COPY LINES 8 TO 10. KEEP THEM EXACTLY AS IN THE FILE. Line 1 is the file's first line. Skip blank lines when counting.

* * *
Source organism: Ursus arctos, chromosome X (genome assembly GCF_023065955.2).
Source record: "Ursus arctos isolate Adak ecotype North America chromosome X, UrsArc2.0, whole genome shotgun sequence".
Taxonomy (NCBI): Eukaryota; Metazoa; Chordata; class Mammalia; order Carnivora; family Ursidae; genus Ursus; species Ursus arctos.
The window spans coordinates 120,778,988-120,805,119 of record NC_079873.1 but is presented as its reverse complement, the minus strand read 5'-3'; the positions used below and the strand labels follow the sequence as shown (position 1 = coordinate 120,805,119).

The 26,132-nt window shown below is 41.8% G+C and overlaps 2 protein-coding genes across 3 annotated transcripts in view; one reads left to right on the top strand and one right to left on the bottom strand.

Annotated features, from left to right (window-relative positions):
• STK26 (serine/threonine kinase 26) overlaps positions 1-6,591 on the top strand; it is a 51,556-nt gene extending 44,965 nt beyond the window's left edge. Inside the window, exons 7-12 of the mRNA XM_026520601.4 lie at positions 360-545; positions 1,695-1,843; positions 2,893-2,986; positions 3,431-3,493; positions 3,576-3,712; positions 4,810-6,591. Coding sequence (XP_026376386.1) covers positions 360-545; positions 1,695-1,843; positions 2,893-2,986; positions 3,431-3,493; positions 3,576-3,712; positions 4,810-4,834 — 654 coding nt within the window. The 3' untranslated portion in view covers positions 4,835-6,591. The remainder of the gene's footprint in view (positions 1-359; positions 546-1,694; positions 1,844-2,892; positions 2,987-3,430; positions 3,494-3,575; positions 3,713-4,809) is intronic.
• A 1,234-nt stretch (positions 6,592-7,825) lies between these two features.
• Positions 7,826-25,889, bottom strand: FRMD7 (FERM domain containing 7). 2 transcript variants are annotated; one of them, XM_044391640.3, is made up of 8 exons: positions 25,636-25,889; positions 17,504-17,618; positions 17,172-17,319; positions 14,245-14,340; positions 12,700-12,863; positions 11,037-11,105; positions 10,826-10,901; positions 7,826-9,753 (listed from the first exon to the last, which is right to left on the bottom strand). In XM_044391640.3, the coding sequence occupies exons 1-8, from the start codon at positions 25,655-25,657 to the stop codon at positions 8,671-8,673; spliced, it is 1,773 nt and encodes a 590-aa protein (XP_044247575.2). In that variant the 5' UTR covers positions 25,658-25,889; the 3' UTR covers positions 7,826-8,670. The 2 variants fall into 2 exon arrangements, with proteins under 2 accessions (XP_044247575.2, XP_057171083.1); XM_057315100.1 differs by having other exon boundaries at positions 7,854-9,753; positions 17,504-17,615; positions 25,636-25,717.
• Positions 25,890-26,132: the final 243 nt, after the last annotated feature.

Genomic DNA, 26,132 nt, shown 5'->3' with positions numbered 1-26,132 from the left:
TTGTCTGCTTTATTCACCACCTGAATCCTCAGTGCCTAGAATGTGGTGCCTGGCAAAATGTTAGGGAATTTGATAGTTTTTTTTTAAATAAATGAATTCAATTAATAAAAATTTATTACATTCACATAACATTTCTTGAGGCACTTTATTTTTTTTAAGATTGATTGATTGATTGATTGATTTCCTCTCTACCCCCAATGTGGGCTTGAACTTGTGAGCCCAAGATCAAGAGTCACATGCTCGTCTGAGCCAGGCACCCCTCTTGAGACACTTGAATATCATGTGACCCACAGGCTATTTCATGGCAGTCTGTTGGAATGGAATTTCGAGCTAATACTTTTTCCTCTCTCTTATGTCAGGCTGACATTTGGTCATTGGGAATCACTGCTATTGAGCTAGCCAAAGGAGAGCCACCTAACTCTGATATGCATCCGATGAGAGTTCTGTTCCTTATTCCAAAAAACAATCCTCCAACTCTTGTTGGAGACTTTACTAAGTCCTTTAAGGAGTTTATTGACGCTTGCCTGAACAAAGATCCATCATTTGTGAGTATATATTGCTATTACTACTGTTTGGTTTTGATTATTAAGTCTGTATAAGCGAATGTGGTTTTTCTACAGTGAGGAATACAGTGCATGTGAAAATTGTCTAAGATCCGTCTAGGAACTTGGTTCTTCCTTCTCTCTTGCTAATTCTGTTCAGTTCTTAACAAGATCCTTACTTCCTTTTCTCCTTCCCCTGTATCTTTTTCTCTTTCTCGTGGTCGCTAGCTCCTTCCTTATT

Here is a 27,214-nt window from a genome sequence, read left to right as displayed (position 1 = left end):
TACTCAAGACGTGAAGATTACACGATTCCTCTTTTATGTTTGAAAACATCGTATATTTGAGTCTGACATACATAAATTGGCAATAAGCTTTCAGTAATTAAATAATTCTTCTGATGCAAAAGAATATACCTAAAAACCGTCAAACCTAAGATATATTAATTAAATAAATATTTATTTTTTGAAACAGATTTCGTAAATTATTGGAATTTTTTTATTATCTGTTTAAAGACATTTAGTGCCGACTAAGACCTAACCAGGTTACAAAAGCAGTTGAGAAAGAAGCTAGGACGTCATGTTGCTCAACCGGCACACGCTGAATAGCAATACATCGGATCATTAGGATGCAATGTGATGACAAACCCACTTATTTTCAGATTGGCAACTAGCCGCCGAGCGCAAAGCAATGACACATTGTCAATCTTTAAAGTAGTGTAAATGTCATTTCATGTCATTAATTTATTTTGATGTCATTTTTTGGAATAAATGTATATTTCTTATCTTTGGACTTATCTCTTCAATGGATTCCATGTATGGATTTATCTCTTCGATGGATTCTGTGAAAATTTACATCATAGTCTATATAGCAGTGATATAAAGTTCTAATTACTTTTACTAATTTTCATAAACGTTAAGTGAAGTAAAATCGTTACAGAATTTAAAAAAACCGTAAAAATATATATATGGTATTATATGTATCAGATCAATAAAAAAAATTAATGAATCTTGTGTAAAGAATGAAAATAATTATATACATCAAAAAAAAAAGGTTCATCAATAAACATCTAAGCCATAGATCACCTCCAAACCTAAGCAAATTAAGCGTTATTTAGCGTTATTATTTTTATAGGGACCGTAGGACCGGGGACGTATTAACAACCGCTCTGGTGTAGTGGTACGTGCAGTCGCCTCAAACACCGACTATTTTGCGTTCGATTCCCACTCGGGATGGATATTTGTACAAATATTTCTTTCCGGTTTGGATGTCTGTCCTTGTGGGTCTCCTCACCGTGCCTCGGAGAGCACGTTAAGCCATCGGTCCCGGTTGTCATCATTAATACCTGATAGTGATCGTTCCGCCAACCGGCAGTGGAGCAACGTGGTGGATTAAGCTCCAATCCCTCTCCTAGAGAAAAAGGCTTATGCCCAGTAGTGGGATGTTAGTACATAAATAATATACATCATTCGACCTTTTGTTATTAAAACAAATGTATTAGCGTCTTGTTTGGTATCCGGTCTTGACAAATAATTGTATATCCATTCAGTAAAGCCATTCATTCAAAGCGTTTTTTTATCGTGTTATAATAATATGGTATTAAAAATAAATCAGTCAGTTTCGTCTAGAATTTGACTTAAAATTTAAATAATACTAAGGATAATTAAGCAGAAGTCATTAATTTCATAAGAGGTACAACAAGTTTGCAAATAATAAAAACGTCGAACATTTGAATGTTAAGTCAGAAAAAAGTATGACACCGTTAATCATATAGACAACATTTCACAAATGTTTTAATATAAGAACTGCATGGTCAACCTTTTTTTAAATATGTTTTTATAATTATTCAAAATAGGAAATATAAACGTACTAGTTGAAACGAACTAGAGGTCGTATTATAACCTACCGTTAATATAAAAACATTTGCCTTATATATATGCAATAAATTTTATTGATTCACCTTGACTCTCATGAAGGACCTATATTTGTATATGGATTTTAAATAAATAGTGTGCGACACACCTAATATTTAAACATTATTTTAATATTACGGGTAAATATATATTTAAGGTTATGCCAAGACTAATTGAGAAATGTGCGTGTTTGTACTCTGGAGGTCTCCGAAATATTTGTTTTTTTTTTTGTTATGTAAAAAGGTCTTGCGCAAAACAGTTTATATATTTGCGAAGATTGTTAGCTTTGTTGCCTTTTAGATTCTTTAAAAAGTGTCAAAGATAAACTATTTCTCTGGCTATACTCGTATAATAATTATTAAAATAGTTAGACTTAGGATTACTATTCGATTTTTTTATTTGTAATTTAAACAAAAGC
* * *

• A 1,234-nt stretch (positions 6,592-7,825) lies between these two features.
• Positions 7,826-25,889, bottom strand: FRMD7 (FERM domain containing 7). 2 transcript variants are annotated; one of them, XM_044391640.3, is made up of 8 exons: positions 25,636-25,889; positions 17,504-17,618; positions 17,172-17,319; positions 14,245-14,340; positions 12,700-12,863; positions 11,037-11,105; positions 10,826-10,901; positions 7,826-9,753 (listed from the first exon to the last, which is right to left on the bottom strand). In XM_044391640.3, the coding sequence occupies exons 1-8, from the start codon at positions 25,655-25,657 to the stop codon at positions 8,671-8,673; spliced, it is 1,773 nt and encodes a 590-aa protein (XP_044247575.2). In that variant the 5' UTR covers positions 25,658-25,889; the 3' UTR covers positions 7,826-8,670. The 2 variants fall into 2 exon arrangements, with proteins under 2 accessions (XP_044247575.2, XP_057171083.1); XM_057315100.1 differs by having other exon boundaries at positions 7,854-9,753; positions 17,504-17,615; positions 25,636-25,717.
• Positions 25,890-26,132: the final 243 nt, after the last annotated feature.